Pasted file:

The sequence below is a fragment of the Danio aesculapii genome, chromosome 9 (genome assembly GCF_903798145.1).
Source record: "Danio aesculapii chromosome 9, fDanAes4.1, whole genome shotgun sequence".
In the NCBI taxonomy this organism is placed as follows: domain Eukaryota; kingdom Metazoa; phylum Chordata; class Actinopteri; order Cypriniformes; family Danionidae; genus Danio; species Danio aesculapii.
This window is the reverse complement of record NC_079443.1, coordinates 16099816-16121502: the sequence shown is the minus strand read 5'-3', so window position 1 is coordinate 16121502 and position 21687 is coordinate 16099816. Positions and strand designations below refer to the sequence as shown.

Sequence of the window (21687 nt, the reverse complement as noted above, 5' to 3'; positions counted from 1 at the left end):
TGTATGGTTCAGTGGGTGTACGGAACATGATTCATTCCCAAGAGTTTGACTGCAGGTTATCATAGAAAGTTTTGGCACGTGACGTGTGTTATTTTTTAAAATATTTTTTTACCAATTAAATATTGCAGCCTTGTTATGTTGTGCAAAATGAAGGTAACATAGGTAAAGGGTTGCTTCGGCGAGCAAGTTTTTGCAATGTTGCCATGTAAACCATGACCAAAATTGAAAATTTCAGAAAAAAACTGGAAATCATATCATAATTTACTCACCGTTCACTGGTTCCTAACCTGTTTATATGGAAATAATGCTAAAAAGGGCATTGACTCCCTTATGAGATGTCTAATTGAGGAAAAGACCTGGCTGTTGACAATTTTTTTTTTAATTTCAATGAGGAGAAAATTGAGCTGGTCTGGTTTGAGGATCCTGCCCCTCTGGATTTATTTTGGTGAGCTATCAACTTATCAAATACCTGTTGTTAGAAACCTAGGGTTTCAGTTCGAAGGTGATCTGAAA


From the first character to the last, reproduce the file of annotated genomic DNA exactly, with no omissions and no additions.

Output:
The sequence below is a fragment of the Danio aesculapii genome, chromosome 9 (genome assembly GCF_903798145.1).
Source record: "Danio aesculapii chromosome 9, fDanAes4.1, whole genome shotgun sequence".
In the NCBI taxonomy this organism is placed as follows: domain Eukaryota; kingdom Metazoa; phylum Chordata; class Actinopteri; order Cypriniformes; family Danionidae; genus Danio; species Danio aesculapii.
This window is the reverse complement of record NC_079443.1, coordinates 16099816-16121502: the sequence shown is the minus strand read 5'-3', so window position 1 is coordinate 16121502 and position 21687 is coordinate 16099816. Positions and strand designations below refer to the sequence as shown.

Sequence of the window (21687 nt, the reverse complement as noted above, 5' to 3'; positions counted from 1 at the left end):
TGTATGGTTCAGTGGGTGTACGGAACATGATTCATTCCCAAGAGTTTGACTGCAGGTTATCATAGAAAGTTTTGGCACGTGACGTGTGTTATTTTTTAAAATATTTTTTTACCAATTAAATATTGCAGCCTTGTTATGTTGTGCAAAATGAAGGTAACATAGGTAAAGGGTTGCTTCGGCGAGCAAGTTTTTGCAATGTTGCCATGTAAACCATGACCAAAATTGAAAATTTCAGAAAAAAACTGGAAATCATATCATAATTTACTCACCGTTCACTGGTTCCTAACCTGTTTATATGGAAATAATGCTAAAAAGGGCATTGACTCCCTTATGAGATGTCTAATTGAGGAAAAGACCTGGCTGTTGACAATTTTTTTTTTAATTTCAATGAGGAGAAAATTGAGCTGGTCTGGTTTGAGGATCCTGCCCCTCTGGATTTATTTTGGTGAGCTATCAACTTATCAAATACCTGTTGTTAGAAACCTAGGGTTTCAGTTCGAAGGTGATCTGAAA